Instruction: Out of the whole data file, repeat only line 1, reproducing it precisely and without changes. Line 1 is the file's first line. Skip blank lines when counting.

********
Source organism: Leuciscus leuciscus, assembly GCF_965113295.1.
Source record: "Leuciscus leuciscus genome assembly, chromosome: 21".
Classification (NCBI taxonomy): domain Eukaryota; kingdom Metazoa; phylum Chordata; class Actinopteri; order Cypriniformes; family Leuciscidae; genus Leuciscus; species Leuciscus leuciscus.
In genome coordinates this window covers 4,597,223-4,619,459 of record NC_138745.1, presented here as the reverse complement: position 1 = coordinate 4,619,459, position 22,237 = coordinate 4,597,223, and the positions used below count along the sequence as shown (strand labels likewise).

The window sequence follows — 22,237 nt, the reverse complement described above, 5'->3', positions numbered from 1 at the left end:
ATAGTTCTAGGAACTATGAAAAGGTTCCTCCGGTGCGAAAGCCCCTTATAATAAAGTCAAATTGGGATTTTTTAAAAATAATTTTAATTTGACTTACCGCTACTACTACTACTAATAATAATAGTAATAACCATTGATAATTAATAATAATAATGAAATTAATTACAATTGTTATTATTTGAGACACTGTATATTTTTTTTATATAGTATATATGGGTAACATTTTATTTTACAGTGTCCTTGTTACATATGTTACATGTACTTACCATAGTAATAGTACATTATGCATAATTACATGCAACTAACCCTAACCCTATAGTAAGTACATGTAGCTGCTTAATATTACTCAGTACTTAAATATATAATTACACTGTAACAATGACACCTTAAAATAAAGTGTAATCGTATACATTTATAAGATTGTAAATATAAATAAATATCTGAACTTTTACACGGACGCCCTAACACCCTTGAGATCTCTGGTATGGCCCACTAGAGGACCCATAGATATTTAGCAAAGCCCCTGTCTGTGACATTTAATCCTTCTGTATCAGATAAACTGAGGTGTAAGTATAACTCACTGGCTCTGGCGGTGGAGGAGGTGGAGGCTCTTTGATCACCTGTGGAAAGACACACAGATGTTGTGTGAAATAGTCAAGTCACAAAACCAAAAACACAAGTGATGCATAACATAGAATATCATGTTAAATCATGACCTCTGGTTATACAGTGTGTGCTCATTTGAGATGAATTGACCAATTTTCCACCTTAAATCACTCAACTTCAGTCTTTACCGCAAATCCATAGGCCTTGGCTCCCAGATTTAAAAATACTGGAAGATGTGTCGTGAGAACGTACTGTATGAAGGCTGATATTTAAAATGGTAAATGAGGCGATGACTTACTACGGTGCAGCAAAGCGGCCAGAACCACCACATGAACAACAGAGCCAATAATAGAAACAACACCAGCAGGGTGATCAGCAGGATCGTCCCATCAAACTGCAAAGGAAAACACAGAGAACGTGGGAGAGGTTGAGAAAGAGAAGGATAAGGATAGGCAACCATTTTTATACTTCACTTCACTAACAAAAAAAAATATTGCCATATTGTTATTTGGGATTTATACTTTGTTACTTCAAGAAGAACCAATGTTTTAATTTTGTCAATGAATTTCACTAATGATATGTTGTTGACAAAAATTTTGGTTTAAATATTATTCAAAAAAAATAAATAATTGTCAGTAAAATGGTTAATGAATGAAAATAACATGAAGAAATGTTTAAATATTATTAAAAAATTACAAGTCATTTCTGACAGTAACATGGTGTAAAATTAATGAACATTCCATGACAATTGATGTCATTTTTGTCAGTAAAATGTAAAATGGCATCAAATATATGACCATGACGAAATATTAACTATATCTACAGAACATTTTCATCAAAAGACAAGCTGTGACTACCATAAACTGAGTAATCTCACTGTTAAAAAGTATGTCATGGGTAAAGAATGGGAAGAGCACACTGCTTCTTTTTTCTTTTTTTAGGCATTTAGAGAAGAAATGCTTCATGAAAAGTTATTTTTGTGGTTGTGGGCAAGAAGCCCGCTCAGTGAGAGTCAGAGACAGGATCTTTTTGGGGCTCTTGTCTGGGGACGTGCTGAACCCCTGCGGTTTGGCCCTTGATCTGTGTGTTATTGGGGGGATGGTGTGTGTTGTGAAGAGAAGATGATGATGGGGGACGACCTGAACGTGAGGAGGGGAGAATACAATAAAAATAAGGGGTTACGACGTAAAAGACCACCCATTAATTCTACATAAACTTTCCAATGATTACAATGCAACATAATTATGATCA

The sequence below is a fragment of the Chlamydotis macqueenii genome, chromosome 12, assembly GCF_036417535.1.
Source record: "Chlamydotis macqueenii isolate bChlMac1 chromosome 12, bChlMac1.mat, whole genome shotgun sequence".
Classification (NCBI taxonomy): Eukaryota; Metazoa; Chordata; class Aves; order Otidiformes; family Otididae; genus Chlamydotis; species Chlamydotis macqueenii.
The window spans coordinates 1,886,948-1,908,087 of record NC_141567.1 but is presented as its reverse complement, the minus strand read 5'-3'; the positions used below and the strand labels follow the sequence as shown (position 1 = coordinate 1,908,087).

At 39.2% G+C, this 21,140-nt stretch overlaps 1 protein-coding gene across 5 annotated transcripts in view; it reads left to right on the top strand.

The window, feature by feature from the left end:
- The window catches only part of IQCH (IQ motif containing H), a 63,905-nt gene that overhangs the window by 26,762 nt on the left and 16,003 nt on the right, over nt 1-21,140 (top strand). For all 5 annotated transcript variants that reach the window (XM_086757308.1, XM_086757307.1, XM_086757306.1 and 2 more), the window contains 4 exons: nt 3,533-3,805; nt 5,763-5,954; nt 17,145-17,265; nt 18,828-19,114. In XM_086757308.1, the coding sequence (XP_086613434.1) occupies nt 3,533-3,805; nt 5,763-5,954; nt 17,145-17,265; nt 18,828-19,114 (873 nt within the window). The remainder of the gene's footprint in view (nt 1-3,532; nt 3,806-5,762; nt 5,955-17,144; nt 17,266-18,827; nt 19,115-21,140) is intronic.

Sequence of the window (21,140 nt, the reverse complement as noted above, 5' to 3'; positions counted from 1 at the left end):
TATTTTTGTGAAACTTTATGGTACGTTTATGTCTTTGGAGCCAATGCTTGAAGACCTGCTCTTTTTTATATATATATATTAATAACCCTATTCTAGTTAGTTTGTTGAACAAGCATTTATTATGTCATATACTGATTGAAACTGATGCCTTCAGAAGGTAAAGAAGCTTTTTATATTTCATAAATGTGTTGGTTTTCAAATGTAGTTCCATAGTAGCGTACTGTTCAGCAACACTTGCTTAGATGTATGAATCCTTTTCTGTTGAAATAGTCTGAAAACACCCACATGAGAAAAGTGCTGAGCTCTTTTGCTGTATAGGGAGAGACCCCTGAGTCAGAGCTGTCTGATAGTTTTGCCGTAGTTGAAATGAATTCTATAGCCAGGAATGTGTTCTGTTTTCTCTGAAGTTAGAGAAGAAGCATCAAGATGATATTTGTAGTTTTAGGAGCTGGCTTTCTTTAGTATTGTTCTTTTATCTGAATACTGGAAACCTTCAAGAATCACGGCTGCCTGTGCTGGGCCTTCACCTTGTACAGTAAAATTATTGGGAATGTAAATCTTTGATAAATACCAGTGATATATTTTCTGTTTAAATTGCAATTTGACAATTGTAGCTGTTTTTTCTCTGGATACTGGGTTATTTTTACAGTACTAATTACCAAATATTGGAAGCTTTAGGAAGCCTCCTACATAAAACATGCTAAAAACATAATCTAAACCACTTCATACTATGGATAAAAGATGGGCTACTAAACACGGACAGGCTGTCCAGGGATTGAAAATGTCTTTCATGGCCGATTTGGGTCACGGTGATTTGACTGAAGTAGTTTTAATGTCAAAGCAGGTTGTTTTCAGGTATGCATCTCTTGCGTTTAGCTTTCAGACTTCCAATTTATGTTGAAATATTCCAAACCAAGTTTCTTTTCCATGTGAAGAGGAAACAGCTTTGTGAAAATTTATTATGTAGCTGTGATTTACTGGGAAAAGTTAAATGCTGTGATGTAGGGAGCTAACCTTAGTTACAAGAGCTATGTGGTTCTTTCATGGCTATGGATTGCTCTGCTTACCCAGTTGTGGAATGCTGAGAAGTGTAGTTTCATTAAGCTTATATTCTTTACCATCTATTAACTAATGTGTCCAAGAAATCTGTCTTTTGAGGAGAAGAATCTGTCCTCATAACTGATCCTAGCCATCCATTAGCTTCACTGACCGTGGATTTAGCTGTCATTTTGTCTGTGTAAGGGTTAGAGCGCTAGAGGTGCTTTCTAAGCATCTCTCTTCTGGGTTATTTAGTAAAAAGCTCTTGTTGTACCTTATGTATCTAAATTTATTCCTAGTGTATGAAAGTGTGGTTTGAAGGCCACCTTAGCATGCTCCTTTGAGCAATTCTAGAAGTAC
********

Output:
Source organism: Leuciscus leuciscus, assembly GCF_965113295.1.